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Computing in 2023 (Read 2490 times)
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Re: Computing in 2023
Reply #45 - 06/23/23 at 17:56:10
 

verslagen1 wrote on 06/23/23 at 11:07:37:
how about a link to the fixer upper?


link to fixer upper ---- note recent price drop to under $180 on the last 4 units that remain

https://www.amazon.com/dp/B082QMTGW8?psc=1&ref=ppx_yo2ov_dt_b_product_details


Also note the specified i7-4770-3.4 GHz processor is the very tippy top unit of that core i-7 4th generation and that particular matching socket generation --- there is nothing better that will drop into that particular motherboard and socket combo.

There will be some better things that come along later, though inside a new 5th generation of Intel stuff ......

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« Last Edit: 06/24/23 at 16:07:39 by Oldfeller--FSO »  

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Re: Computing in 2023
Reply #46 - 06/23/23 at 18:23:59
 

bobert,

The people "gamer-izing" these old boxes run the OEM Win 10 as it is close to native to the generations of hardware that they are using.   Especially for the older cheaper graphics cards,

They are avoiding problems and simplifying their lives during their sell in period.

When Windows trashes my system trying to "upgrade" it or else tries to force sell me an expensive upgrade package to Win 11 you already know where I will go with it.   My experience has been that Linux completely covers these old Dell machines with Linux compatible drivers and may have already done so for this one.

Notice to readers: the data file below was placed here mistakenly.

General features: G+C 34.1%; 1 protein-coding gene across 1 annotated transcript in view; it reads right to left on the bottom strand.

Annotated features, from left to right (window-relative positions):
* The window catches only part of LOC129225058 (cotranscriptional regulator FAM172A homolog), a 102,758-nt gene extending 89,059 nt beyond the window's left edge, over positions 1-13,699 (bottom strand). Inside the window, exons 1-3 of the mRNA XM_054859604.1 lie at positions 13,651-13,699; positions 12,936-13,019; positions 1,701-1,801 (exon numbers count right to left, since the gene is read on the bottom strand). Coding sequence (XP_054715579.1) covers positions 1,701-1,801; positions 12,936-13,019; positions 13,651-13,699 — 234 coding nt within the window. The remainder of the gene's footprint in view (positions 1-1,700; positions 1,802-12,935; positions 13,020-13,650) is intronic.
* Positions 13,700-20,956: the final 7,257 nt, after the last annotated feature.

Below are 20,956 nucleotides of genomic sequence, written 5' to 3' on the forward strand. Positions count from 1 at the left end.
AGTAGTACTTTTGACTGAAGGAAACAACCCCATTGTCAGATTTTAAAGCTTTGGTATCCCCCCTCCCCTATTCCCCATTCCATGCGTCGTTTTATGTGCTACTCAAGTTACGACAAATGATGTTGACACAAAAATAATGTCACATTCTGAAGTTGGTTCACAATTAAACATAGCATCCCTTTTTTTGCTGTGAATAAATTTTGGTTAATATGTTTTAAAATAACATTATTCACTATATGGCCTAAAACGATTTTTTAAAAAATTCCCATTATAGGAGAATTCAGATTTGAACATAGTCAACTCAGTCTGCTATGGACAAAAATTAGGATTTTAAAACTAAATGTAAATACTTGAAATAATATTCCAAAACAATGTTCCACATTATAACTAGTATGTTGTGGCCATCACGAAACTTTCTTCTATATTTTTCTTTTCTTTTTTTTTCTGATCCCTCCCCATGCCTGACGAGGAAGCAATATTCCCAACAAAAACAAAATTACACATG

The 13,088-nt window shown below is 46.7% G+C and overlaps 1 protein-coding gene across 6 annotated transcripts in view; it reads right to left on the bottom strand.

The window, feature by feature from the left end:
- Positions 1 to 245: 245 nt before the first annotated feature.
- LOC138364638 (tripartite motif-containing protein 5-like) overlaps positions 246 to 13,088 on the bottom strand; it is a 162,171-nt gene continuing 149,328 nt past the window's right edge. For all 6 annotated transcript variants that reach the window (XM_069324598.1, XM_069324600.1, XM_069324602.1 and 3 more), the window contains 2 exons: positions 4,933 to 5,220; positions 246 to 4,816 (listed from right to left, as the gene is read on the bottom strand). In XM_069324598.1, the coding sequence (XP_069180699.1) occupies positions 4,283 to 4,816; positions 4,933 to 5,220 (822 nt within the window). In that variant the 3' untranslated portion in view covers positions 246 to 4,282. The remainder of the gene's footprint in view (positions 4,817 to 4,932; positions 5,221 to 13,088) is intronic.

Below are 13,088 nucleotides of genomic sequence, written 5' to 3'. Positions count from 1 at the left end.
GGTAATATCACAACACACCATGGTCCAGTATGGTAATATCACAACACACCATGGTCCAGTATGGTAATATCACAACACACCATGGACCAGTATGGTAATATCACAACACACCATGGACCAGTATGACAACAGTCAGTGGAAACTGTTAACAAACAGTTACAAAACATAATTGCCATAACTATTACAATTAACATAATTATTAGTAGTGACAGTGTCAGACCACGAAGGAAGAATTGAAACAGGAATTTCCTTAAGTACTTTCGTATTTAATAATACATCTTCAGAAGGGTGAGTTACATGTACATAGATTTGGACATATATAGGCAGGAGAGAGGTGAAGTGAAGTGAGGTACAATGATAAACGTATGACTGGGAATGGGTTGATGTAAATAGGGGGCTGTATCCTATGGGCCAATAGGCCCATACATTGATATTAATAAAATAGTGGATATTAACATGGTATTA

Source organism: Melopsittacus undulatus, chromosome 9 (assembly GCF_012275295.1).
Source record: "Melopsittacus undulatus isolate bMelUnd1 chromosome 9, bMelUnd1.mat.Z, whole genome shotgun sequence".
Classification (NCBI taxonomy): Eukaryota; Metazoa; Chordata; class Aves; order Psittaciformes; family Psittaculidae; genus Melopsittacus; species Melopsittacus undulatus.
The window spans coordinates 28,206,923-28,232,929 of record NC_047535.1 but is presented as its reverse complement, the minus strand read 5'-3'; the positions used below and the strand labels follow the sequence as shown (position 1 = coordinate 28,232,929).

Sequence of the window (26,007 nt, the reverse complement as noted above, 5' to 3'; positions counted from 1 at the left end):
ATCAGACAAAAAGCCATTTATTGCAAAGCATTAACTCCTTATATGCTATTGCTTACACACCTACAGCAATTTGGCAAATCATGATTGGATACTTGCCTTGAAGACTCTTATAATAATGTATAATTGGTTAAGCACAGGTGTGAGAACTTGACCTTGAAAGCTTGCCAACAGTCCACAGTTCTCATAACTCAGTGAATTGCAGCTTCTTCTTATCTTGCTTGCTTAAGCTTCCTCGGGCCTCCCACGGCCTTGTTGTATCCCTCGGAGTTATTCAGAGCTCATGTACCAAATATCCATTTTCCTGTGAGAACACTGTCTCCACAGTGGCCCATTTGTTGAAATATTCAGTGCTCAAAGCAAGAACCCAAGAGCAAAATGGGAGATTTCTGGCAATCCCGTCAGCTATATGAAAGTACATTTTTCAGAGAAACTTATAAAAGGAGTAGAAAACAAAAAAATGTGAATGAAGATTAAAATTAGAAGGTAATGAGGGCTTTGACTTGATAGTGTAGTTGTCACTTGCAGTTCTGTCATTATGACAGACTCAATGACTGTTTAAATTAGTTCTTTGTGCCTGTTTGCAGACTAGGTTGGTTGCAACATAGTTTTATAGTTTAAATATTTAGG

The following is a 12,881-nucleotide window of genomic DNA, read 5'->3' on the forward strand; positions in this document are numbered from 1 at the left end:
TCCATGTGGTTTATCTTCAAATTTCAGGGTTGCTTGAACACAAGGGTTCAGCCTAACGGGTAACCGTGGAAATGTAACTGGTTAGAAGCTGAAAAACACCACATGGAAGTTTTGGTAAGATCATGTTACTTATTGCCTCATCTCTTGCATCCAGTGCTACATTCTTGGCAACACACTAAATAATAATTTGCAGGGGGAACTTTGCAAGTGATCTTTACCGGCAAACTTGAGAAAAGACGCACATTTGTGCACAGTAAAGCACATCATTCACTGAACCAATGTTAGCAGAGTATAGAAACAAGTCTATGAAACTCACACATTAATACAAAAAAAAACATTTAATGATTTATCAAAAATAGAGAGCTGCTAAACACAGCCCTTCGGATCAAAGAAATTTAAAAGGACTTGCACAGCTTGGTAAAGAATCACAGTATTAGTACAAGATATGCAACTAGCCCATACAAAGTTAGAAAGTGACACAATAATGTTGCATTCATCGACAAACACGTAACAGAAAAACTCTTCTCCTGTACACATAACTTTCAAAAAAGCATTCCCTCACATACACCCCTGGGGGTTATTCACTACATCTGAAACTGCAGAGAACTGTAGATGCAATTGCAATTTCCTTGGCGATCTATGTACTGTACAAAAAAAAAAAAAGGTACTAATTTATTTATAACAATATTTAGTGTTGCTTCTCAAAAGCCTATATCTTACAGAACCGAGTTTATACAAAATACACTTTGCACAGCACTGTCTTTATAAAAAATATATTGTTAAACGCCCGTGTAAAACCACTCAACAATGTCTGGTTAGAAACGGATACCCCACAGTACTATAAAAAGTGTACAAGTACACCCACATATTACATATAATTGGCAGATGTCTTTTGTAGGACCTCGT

.....  cranking up a new retro box under Windows ain't totally hassle free ......

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« Last Edit: 07/02/23 at 15:33:34 by Oldfeller--FSO »  

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Re: Computing in 2023
Reply #47 - 06/23/23 at 21:42:24
 
thanks, my daughter is looking.

I looked up when I got my last box from your rec... 2020
quite happy with it, although I did double the ram.
can't beat getting a free computer with every copy of windows software.
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Re: Computing in 2023
Reply #48 - 06/24/23 at 09:44:43
 


WARNING:   DO NOT GO HERE


I sent back my fix it upper today.

Why?

Stickers on the OS inside of the box refer back to the Win8 generation for the base hardware generation and listing Win 8 the original OS.

The refurb house updated some software things to Win 10.  

The hardware itself isn't near to current, not by 3-4 generations.

Trying to put a system together is symied by the mix of fixes that are used and the fact that back then Dell was custom buying their own design of power supplies and I/O systems.  Dell power supplies have to be replaced to use the box as a gaming rig and this choice stream is "clear as mud" when the power supplies stop coming in color coded wires and are all simple black wires which makes connection level wiring confirmation impossible.

Deciding which items are important and can be updated, this leads to leaving some stuff in the dust of ages while fixing up other stuff.  Compatibility becomes a concern when your modern power supply senses hi/lo issues and shuts itself off periodically.